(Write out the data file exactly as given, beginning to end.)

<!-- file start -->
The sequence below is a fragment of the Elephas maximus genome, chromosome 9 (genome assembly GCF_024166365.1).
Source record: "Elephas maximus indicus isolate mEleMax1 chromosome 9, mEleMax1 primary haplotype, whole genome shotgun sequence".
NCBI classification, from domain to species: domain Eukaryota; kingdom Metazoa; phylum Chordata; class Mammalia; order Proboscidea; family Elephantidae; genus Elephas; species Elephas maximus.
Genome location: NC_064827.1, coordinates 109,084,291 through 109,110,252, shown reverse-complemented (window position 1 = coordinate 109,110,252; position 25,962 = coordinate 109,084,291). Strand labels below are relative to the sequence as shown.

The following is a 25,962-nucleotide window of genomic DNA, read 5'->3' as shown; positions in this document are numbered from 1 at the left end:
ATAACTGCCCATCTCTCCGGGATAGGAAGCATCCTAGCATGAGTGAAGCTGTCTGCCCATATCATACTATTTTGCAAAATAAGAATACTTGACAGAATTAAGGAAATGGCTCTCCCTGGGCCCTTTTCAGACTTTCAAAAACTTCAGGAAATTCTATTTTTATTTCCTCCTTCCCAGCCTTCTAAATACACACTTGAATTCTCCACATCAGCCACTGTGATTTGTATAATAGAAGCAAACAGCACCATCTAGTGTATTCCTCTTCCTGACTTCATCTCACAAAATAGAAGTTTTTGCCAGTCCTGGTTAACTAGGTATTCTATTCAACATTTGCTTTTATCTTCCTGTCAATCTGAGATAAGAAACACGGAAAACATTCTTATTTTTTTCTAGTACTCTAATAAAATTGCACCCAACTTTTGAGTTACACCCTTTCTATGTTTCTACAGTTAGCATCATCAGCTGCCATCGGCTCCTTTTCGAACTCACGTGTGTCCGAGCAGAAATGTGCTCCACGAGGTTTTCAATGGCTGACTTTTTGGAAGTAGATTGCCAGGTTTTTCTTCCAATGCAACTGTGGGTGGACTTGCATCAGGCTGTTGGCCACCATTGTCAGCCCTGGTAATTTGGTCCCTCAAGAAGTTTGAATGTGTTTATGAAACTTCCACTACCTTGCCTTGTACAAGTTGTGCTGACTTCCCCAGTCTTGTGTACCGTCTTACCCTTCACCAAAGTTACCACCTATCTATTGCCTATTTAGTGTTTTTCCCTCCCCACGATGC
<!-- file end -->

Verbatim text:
The sequence below is a fragment of the Elephas maximus genome, chromosome 9 (genome assembly GCF_024166365.1).
Source record: "Elephas maximus indicus isolate mEleMax1 chromosome 9, mEleMax1 primary haplotype, whole genome shotgun sequence".
NCBI classification, from domain to species: domain Eukaryota; kingdom Metazoa; phylum Chordata; class Mammalia; order Proboscidea; family Elephantidae; genus Elephas; species Elephas maximus.
Genome location: NC_064827.1, coordinates 109,084,291 through 109,110,252, shown reverse-complemented (window position 1 = coordinate 109,110,252; position 25,962 = coordinate 109,084,291). Strand labels below are relative to the sequence as shown.

The following is a 25,962-nucleotide window of genomic DNA, read 5'->3' as shown; positions in this document are numbered from 1 at the left end:
ATAACTGCCCATCTCTCCGGGATAGGAAGCATCCTAGCATGAGTGAAGCTGTCTGCCCATATCATACTATTTTGCAAAATAAGAATACTTGACAGAATTAAGGAAATGGCTCTCCCTGGGCCCTTTTCAGACTTTCAAAAACTTCAGGAAATTCTATTTTTATTTCCTCCTTCCCAGCCTTCTAAATACACACTTGAATTCTCCACATCAGCCACTGTGATTTGTATAATAGAAGCAAACAGCACCATCTAGTGTATTCCTCTTCCTGACTTCATCTCACAAAATAGAAGTTTTTGCCAGTCCTGGTTAACTAGGTATTCTATTCAACATTTGCTTTTATCTTCCTGTCAATCTGAGATAAGAAACACGGAAAACATTCTTATTTTTTTCTAGTACTCTAATAAAATTGCACCCAACTTTTGAGTTACACCCTTTCTATGTTTCTACAGTTAGCATCATCAGCTGCCATCGGCTCCTTTTCGAACTCACGTGTGTCCGAGCAGAAATGTGCTCCACGAGGTTTTCAATGGCTGACTTTTTGGAAGTAGATTGCCAGGTTTTTCTTCCAATGCAACTGTGGGTGGACTTGCATCAGGCTGTTGGCCACCATTGTCAGCCCTGGTAATTTGGTCCCTCAAGAAGTTTGAATGTGTTTATGAAACTTCCACTACCTTGCCTTGTACAAGTTGTGCTGACTTCCCCAGTCTTGTGTACCGTCTTACCCTTCACCAAAGTTACCACCTATCTATTGCCTATTTAGTGTTTTTCCCTCCCCACGATGC